Family Guy continues getting assailed

Following this post on the South Park-Family Guy feud a few other sites have jumped onto this observational bandwagon:

Peeve Farm addressed Family Guy back in 2003, and then returned to it in May 2004. Highlights from his rants include:

The Y2K/Apocalypse episode, which is by far the worst example of such clumsiness that I've seen so far in the series, starts out with a literally five-minute long flashback sequence in which Peter fights with a man-sized chicken through the city streets. No reason; no point that affects the subsequent plot. Just a five-minute flashback fight scene that was apparently thrown in there to flesh out a script that wasn't long enough. (The whole fight scene probably took up less than a third of a page of script.) Ditto for the point later in that episode when the family encounters Randy Newman at a piano. Newman extemporaneously bangs out a song in which he narrates Lois's facial expressions as she stares at him. And this goes on for like a minute and a half! Ninety seconds of tedious, less-funny-every-moment variations on the same lame joke; finally, Peter whisks her hurriedly away, but where the hell was he forty-five seconds ago? Did the writers get lost on the way back from the break room? Or did they run out of monkey chow to hurl into the room with the million typewriters?
How long did Seth McFarlane sit in a sound booth refining the voice of the son (whose name I still can't remember), until settling on something that sounds like a frog on a cocktail of crack and helium? At what point did he leap from his chair, shouting Eureka! upon concluding that he'd developed the perfect voice to flesh out a cast perfectly tuned to rub viewers' brains raw with every line they deliver? It's like watching a show predicated on an Urkel/Jimmy (from South Park)/Orko/Ozmodiar/Snarf/Jakovasaur/The Baby From Dinosaurs ensemble. All the most annoying characters ever conceived for TV, together again for the first time!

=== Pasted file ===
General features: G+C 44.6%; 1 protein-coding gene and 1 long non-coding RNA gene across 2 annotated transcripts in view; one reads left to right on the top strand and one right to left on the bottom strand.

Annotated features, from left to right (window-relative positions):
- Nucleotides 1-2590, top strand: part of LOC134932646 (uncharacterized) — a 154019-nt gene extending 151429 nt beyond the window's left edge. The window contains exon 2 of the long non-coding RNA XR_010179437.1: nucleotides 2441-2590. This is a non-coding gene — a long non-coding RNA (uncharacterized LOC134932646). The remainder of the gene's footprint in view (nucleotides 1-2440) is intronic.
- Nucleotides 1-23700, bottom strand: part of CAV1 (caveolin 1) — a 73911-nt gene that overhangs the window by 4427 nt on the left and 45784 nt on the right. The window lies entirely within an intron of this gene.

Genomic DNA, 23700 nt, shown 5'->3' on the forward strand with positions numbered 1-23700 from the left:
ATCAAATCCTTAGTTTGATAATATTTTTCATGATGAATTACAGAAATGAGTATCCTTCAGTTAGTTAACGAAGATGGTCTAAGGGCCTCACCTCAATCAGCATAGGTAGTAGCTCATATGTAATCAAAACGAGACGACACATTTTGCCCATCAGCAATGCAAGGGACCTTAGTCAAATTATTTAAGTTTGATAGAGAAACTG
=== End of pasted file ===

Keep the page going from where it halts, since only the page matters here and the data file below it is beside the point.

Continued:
And that's it! Not even any payoff to all that waiting! No joke to defuse the tension, no punchline to punctuate the scene—it just ends. Total time elapsed: something like two goddamned minutes, during which I heard Lance in the other room bark out a cry of annoyance and switch his TV to the History Channel, where the comedic timing is much snappier.
But I'm afraid that Family Guy fails just as badly, even for such a self-aware, fourth-wall-busting entry starting from such a plateau of studied advantage. Seth McFarlane might have a brilliant brother, but his ability to parlay his own meager voice-acting talents into an engaging series has thus far struck me as... well, inadequate.
But there's just this thread of interminability running through the show, a sense of the writers simply not knowing what the hell they're doing. They telegraph jokes like they're carrying the spool of wire between two running men in Blue from Baltimore to Harpers Ferry; and I don't want to give the impression that I have no attention span, but
The author makes what I believe to be a common error. Seth MacFarlane has a "famous" sister Rachel and a comedian cousin Tim, but no brother. He is in no way related to Todd McFarlane of Spawn fame, mostly obvious due to the spelling of the last name but also because McFarlane hails from Calgary.
No idea what the end of that last sentence was supposed to be.

If that isn't enough, somebody has decided to start a blog dedicated to Family Guy entitled Family Guy Steals. The site isn't perfect, at one point unfairly criticizing Family Guy for ripping the "Death" character from South Park (obviously the character was created in 1991 by Chris Matheson and Ed Solomon). I've put a couple comments to some of the posts. The thing to note is the vitrolic and one-dimensional attacks by most of the defenders on the blog.